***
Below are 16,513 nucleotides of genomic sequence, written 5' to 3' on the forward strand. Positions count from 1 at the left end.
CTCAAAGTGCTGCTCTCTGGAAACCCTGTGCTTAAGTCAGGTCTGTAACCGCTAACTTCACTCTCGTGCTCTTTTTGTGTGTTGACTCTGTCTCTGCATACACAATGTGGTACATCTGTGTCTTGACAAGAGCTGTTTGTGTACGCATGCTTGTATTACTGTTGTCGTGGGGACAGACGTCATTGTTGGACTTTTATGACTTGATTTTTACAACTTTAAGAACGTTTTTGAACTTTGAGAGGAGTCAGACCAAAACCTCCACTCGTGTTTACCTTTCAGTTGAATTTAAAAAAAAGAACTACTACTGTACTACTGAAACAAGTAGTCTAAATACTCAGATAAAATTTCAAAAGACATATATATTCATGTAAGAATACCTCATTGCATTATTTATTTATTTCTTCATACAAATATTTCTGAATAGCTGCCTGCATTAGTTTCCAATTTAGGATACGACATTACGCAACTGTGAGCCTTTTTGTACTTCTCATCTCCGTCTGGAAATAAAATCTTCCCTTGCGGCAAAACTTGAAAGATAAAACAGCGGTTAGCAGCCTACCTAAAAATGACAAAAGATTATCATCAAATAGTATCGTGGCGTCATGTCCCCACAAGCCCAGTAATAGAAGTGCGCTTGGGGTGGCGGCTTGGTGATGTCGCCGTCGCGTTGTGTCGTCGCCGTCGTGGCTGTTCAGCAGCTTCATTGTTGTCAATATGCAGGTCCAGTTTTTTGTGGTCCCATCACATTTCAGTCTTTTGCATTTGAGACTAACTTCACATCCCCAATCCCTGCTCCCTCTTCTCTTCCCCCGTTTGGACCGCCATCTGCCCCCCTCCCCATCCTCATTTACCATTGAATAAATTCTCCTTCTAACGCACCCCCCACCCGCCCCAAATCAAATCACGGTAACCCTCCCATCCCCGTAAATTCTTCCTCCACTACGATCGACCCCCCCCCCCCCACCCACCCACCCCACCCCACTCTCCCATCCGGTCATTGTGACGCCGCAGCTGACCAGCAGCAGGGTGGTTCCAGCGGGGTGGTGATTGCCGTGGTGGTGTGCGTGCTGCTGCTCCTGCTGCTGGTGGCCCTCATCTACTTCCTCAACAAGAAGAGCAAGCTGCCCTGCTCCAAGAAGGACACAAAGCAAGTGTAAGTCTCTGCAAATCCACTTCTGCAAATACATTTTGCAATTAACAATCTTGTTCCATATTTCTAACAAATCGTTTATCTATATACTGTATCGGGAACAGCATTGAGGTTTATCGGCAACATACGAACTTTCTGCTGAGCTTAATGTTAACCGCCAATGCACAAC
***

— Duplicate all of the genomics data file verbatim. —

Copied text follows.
Below are 16,513 nucleotides of genomic sequence, written 5' to 3' on the forward strand. Positions count from 1 at the left end.
CTCAAAGTGCTGCTCTCTGGAAACCCTGTGCTTAAGTCAGGTCTGTAACCGCTAACTTCACTCTCGTGCTCTTTTTGTGTGTTGACTCTGTCTCTGCATACACAATGTGGTACATCTGTGTCTTGACAAGAGCTGTTTGTGTACGCATGCTTGTATTACTGTTGTCGTGGGGACAGACGTCATTGTTGGACTTTTATGACTTGATTTTTACAACTTTAAGAACGTTTTTGAACTTTGAGAGGAGTCAGACCAAAACCTCCACTCGTGTTTACCTTTCAGTTGAATTTAAAAAAAAGAACTACTACTGTACTACTGAAACAAGTAGTCTAAATACTCAGATAAAATTTCAAAAGACATATATATTCATGTAAGAATACCTCATTGCATTATTTATTTATTTCTTCATACAAATATTTCTGAATAGCTGCCTGCATTAGTTTCCAATTTAGGATACGACATTACGCAACTGTGAGCCTTTTTGTACTTCTCATCTCCGTCTGGAAATAAAATCTTCCCTTGCGGCAAAACTTGAAAGATAAAACAGCGGTTAGCAGCCTACCTAAAAATGACAAAAGATTATCATCAAATAGTATCGTGGCGTCATGTCCCCACAAGCCCAGTAATAGAAGTGCGCTTGGGGTGGCGGCTTGGTGATGTCGCCGTCGCGTTGTGTCGTCGCCGTCGTGGCTGTTCAGCAGCTTCATTGTTGTCAATATGCAGGTCCAGTTTTTTGTGGTCCCATCACATTTCAGTCTTTTGCATTTGAGACTAACTTCACATCCCCAATCCCTGCTCCCTCTTCTCTTCCCCCGTTTGGACCGCCATCTGCCCCCCTCCCCATCCTCATTTACCATTGAATAAATTCTCCTTCTAACGCACCCCCCACCCGCCCCAAATCAAATCACGGTAACCCTCCCATCCCCGTAAATTCTTCCTCCACTACGATCGACCCCCCCCCCCCCACCCACCCACCCCACCCCACTCTCCCATCCGGTCATTGTGACGCCGCAGCTGACCAGCAGCAGGGTGGTTCCAGCGGGGTGGTGATTGCCGTGGTGGTGTGCGTGCTGCTGCTCCTGCTGCTGGTGGCCCTCATCTACTTCCTCAACAAGAAGAGCAAGCTGCCCTGCTCCAAGAAGGACACAAAGCAAGTGTAAGTCTCTGCAAATCCACTTCTGCAAATACATTTTGCAATTAACAATCTTGTTCCATATTTCTAACAAATCGTTTATCTATATACTGTATCGGGAACAGCATTGAGGTTTATCGGCAACATACGAACTTTCTGCTGAGCTTAATGTTAACCGCCAATGCACAAC